McAfee on Thursday purchased Mountain View, Calif.-based data-loss prevention (DLP) provider Reconnex for $46 million.
Paul Proctor, research vice president at Gartner, told SCMagazineUS.com on Friday that the acquisition beefs up McAfee’s data security portfolio by adding content awareness.
“This is a big win for customers,” he said. “The impact is that McAfee needed to shore up their network functions and they needed to improve the detection functions of their endpoint capability and they had no discovery to speak of. They get all of those things with the Reconnex buy.”
Santa Clara, Calif.-based McAfee made a prior DLP purchase in 2006, when it picked up Onigma. That firm enabled users to write policies that would, for example, prohibit users from saving data to a flash drive, Proctor said. What Onigma couldn’t do – and what Reconnex can – is recognize sensitive data that might be leaving an organization.
Dave DeWalt, McAfee’s president and chief executive officer, said in a statement that protecting data is the No.1 priority of security professionals.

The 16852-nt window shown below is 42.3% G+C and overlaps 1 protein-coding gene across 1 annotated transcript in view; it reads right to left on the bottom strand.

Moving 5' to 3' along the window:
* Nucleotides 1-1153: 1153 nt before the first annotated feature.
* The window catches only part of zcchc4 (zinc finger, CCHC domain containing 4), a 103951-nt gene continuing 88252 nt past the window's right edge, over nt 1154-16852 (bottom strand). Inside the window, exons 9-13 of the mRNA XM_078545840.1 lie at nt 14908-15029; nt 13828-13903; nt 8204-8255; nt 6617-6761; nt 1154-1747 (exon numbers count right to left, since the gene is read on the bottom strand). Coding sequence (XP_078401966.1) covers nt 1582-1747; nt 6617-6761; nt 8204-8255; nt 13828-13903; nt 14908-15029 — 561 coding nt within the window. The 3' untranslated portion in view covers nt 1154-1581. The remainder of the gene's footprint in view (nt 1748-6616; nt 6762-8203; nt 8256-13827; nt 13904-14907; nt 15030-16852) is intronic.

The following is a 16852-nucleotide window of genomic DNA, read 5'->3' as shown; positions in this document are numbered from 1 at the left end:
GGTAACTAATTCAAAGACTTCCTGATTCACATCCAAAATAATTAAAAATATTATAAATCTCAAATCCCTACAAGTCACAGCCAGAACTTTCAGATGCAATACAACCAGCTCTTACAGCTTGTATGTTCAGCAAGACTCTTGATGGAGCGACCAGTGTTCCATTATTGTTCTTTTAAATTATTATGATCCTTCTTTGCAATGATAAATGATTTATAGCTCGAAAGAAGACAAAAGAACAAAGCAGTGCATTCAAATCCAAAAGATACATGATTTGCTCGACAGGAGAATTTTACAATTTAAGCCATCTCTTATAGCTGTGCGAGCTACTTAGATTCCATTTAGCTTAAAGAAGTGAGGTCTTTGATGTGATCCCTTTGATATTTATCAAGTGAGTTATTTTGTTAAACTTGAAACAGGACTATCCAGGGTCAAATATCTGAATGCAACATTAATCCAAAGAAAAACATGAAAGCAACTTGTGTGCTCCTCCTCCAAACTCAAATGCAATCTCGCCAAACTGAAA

“We expect that this will enable us to leapfrog other data protection vendors and to reinforce our position as the largest dedicated security company,” he said.
The purchase reflects the continuing consolidation of the DLP sector, where bellwethers such as Symantec and Websense have already scooped up their own pure-plays, Proctor said.
“The market is now settling out,” he said. “The big players now have the right capabilities. They just have to integrate them.”
The company that stands to lose the most from Thursday’s news appears to be Trend Micro, who had been partnering with Reconnex through an original equipment manufacturer (OEM) agreement, Proctor said.
“[Trend’s] Provilla [line] provided endpoint functions for enforcing stuff and Reconnex supplied the intelligence for making decisions on sensitive data,” he said.
He added that losing Reconnex is going to force Trend to act, either by developing similar technology in house or possibly making an acquisition.
“They’re going to have to do something to remain competitive in this space,” Proctor said.
Trend suffered another setback earlier in the week, when competitor Sophos announced it was bidding $340 million to purchase endpoint encryption firm Utimaco. Utimaco is one of Trend’s largest resellers, Proctor said.
A Trend spokeswoman could not be reached for comment.